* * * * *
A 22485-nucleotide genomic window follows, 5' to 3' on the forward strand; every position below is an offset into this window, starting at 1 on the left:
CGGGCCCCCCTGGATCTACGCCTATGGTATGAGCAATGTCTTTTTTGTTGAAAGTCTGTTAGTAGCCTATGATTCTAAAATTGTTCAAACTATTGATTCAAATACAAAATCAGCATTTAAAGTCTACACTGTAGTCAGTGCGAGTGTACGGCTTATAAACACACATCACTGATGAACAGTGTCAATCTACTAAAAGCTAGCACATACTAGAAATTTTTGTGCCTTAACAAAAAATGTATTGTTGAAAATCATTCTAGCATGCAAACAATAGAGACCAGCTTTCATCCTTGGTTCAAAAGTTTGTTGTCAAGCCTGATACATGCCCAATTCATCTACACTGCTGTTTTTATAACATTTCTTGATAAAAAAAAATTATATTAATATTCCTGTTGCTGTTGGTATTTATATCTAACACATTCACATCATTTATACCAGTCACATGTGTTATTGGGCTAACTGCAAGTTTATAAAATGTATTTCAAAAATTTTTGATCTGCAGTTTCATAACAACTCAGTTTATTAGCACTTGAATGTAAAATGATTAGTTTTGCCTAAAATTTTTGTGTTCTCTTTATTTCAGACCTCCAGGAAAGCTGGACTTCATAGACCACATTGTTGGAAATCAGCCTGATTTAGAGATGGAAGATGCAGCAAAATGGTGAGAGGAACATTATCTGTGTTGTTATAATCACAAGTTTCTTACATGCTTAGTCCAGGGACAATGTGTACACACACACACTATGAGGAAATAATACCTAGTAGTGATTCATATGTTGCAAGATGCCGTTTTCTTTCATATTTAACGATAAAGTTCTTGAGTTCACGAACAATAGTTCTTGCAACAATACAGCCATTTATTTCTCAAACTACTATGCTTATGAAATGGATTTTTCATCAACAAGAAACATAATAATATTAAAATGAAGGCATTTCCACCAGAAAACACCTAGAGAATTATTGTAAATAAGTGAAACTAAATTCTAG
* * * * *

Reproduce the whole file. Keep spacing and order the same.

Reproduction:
A 22485-nucleotide genomic window follows, 5' to 3' on the forward strand; every position below is an offset into this window, starting at 1 on the left:
CGGGCCCCCCTGGATCTACGCCTATGGTATGAGCAATGTCTTTTTTGTTGAAAGTCTGTTAGTAGCCTATGATTCTAAAATTGTTCAAACTATTGATTCAAATACAAAATCAGCATTTAAAGTCTACACTGTAGTCAGTGCGAGTGTACGGCTTATAAACACACATCACTGATGAACAGTGTCAATCTACTAAAAGCTAGCACATACTAGAAATTTTTGTGCCTTAACAAAAAATGTATTGTTGAAAATCATTCTAGCATGCAAACAATAGAGACCAGCTTTCATCCTTGGTTCAAAAGTTTGTTGTCAAGCCTGATACATGCCCAATTCATCTACACTGCTGTTTTTATAACATTTCTTGATAAAAAAAAATTATATTAATATTCCTGTTGCTGTTGGTATTTATATCTAACACATTCACATCATTTATACCAGTCACATGTGTTATTGGGCTAACTGCAAGTTTATAAAATGTATTTCAAAAATTTTTGATCTGCAGTTTCATAACAACTCAGTTTATTAGCACTTGAATGTAAAATGATTAGTTTTGCCTAAAATTTTTGTGTTCTCTTTATTTCAGACCTCCAGGAAAGCTGGACTTCATAGACCACATTGTTGGAAATCAGCCTGATTTAGAGATGGAAGATGCAGCAAAATGGTGAGAGGAACATTATCTGTGTTGTTATAATCACAAGTTTCTTACATGCTTAGTCCAGGGACAATGTGTACACACACACACTATGAGGAAATAATACCTAGTAGTGATTCATATGTTGCAAGATGCCGTTTTCTTTCATATTTAACGATAAAGTTCTTGAGTTCACGAACAATAGTTCTTGCAACAATACAGCCATTTATTTCTCAAACTACTATGCTTATGAAATGGATTTTTCATCAACAAGAAACATAATAATATTAAAATGAAGGCATTTCCACCAGAAAACACCTAGAGAATTATTGTAAATAAGTGAAACTAAATTCTAG